Claims about protecting the United States from illegal immigrants sneaking across the southern border are nothing more than cover for big-dollar contracts and shoddy work. Chants of “Build that wall” should be recast as “Grab that cash.”
Tommy Fisher, CEO of North Dakota highway building company Fisher Sand & Gravel, touted private contractors as a quicker and better way to build President Trump’s “big beautiful wall.”
Fisher appeared frequently on Fox News. He donated at least $24,000 to Sen. Kevin Cramer, R-N.D. Cramer joined Trump and his son-in-law, Jared Kushner, in advocating for his company to be added to a list of preferred bidders on the project, according to ProPublica.
The Department of Homeland Security and the Army Corps of Engineers rejected Fisher’s prototype. He sued and convinced a judge that the government’s regulations and oversight were unnecessary.
Fisher built a 3-mile-long private fence on the banks of the Rio Grande. Only months later, the sandy soil and the movement of the river are causing Fisher’s fence to show significant signs of erosion. A civil engineer from the University of Texas El Paso believes it is likely to collapse into the river itself.
Nevertheless, on the claimed merits of his Rio Grande project and connections to the Trumps, Fisher did win a $400 million federal contract in December 2019 to build another steel wall, this time through Organ Pipe National Monument.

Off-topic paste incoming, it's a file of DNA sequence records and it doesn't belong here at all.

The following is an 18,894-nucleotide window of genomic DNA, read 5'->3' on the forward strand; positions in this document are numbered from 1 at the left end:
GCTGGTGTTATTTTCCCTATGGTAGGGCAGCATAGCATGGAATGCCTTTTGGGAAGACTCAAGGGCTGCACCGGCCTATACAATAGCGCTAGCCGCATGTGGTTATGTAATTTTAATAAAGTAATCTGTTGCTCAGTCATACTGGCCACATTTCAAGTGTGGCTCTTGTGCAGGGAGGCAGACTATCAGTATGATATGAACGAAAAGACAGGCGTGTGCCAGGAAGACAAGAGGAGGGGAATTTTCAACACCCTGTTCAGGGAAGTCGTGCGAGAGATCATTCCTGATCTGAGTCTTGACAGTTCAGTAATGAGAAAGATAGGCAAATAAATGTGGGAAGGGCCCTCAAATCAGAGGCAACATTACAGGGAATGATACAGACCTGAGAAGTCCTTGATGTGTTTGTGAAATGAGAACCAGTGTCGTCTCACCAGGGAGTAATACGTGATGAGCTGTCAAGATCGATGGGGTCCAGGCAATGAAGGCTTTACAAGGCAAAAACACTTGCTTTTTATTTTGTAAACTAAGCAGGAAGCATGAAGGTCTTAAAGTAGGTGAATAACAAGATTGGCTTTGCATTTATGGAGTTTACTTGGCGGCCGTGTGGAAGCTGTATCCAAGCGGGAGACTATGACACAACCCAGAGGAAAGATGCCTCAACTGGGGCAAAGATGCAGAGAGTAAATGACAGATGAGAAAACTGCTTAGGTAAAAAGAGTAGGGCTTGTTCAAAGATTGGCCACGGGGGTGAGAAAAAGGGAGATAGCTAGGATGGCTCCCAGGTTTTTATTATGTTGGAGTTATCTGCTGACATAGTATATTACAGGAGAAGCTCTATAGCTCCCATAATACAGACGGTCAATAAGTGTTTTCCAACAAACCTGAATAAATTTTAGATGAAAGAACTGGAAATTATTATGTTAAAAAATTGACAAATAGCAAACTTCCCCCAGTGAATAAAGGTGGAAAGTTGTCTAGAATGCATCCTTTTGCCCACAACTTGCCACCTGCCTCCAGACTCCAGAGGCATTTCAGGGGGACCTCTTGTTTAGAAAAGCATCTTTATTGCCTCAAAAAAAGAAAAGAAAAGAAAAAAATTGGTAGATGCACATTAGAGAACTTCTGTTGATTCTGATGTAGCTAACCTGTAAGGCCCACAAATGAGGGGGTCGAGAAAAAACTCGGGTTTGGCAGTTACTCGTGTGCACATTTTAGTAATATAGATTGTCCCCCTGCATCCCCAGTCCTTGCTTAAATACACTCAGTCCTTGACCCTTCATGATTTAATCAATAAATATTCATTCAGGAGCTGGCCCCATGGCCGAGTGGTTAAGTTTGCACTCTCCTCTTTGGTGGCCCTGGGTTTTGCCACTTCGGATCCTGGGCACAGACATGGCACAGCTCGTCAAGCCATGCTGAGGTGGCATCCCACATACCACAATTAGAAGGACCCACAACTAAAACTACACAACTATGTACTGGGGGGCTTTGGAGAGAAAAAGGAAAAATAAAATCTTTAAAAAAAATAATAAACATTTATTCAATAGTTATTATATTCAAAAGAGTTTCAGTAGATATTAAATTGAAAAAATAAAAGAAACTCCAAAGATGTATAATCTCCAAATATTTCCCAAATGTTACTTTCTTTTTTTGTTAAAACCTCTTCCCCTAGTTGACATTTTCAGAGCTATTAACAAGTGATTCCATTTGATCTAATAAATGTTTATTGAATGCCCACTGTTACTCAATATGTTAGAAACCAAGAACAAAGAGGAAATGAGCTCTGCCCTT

Construction of that wall segment is ripping up saguaro cactuses that are hundreds of years old and blasting through Tohono O’odham ancestral sites. The Tohono O’odham tribal chairman described the impact to Business Insider as “no different than the DHS [Department of Homeland Security] building a 30-foot wall through Arlington Cemetery.”
Trading on influence, ignoring regulations and engineering and ginning up heinous attacks on any local officials who oppose the way these projects are done are the current hallmarks of border wall projects. So is shoddy work that costs millions in taxes.
No matter how anyone feels about the danger that illegal border crossings may pose or the efficacy of a physical barrier to reduce that danger, such projects seem less about construction and more about lining the pockets of people who can sell themselves to the Trump administration and make off with millions in return.
None of it is about illegal immigration or effective barriers. For the environment, national security and the American people, the projects are bad deals.